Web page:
The apparatus of FIG. 9 which generates the reference aperture comprises recycle logic 910, decoder 904, and reference aperture counter 900. The reference aperture counter has a count capacity of 7,500, which is equal to the number of symbols per frame. The recycle logic 910 is a conventional circuit which operates as follows. A detected unique word from the OR gate 805 of the preamble detector is received by the recycle logic and operates to initiate the recycle sequence. Following initiation, the recycle logic passes local clock pulses, which occur at the symbol rate, to the reference aperture counter 900. The recycle logic 910 will continue to pass the local clock pulses to the reference aperture 900 provided it receives a recycle pulse on line 906 from decoder 904 every 250 micro-seconds. The recycle logic 910 will be shut off or inhibited in response to an inhibit input from inverter 911, and will not start again until the occurrence of the next reference pulse. The reference aperture counter counts the clock pulses at the symbol rate and recycles each frame. The decoder 904 detects a preset code in reference aperture counter 900 and provides an output recycle pulse on 906 which occurs at the frame rate. The decoder also detects a count corresponding to a few symbol widths prior to the beginning of a frame and further detects a count corresponding to a few symbol widths subsequent to the beginning of a frame to provide a seven symbol width reference aperture on the output line 908. The reference aperture is applied to the preamble detector and operates as described above to gate out the reference pulses to the burst synchronizer. Because of the operation of the reference aperture counter 900, decoder 904, and recycle logic 910 the reference aperture pulses will be generated following the receipt of a single detected reference pulse even though subsequent detected reference pulses are not received each frame. However, the system operates to inhibit recycling if five frames pass without the receipt of any detected unique word.

Before discussing the logic for inhibiting the recycling it should be noted that the system is not considered to be locked-on to the detected reference pulse until it receives five reference pulses in coincidence with said reference aperture for five consecutive frames. When the system does lock-up, it provides a sync reference pulse at the output from AND gate 926 which operates the logic for generating the non-reference aperture gate as will be described below. The apparatus for "locking-up" comprises AND gate 912, one shot multi-vibrator 916, inverter 918, AND gate 920, lock-up counter and decoder 922, and flip-flop 924. The first time a reference aperture is generated it prepares AND gate 912 for passage of a reference pulse. The first reference pulse passing through AND gate 912 triggers one shot multi-vibrator 916 which provides an output pulse lasting for 750 micro-seconds -- equivalent to five frames. During that five frame period, the AND gate 920 is prepared for passing the reference pulses to the counter 922. If five detected reference pulses occur during the five frame period, the counter/decoder 922 will set flip-flop 924 thereby removing the inhibit signal from the preamble detector and preparing AND gate 926 for passage of the next occurring reference pulse.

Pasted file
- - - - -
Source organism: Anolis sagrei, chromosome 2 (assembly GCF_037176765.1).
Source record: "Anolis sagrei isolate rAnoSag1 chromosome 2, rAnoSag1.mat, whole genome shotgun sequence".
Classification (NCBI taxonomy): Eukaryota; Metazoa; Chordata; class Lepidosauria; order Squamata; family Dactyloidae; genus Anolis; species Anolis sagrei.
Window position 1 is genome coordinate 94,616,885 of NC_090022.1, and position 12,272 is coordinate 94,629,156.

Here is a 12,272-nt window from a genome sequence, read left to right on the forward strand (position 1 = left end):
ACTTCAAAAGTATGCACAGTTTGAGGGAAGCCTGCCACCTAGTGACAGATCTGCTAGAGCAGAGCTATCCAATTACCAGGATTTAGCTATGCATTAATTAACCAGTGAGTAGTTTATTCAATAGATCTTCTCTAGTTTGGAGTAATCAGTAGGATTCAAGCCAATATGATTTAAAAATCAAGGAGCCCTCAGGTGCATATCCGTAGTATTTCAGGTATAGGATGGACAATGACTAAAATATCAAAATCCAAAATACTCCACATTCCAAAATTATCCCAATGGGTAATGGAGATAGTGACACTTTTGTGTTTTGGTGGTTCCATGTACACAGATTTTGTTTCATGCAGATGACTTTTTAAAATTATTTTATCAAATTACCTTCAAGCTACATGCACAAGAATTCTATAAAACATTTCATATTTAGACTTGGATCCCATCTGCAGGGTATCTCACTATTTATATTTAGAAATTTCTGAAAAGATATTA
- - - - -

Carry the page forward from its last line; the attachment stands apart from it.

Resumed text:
The logic for inhibiting recycling of the reference aperture is similar to the logic for "locking-up" and comprises inverter 914, AND gate 932, one shot multi-vibrator 928 counter/decoder 930, single shot 915 and delay means 933. If a reference pulse is generated by the reference unique word correlator 802 (FIG. 8) during the seven symbol width of the reference aperture gate, there will be an output pulse from AND gate 912. The latter output pulse will effectively be stretched by the single shot 915 into a pulse having a width greater than fourteen symbol pulse times. This insures that AND gate 932 will not produce an output pulse. However, if a reference pulse is not generated during the seven symbol width of the reference aperture, the AND gate 932 will produce an output pulse, because the aperture gate will be applied to AND gate 932 after a delay of seven symbol clock times in means 933. At that time the output from inverter 914 will be at an up logic level. The output from AND gate 932 is counted by counter/decoder 930 and triggers one shot multi-vibrator 928. At the end of 750 micro-seconds the counter/decoder will be cleared by the lagging edge of the output from one shot multi-vibrator 928. Thus, if five consecutive misdetections occur, the counter/decoder 930 will provide a search output pulse which operates to reset flip-flop 924 thereby inhibiting the preamble detector and inhibiting the recycle logic 910. The recycle logic 910 will cease passing clock pulses to the reference aperture counter 900 until the occurrence of the reference pulse.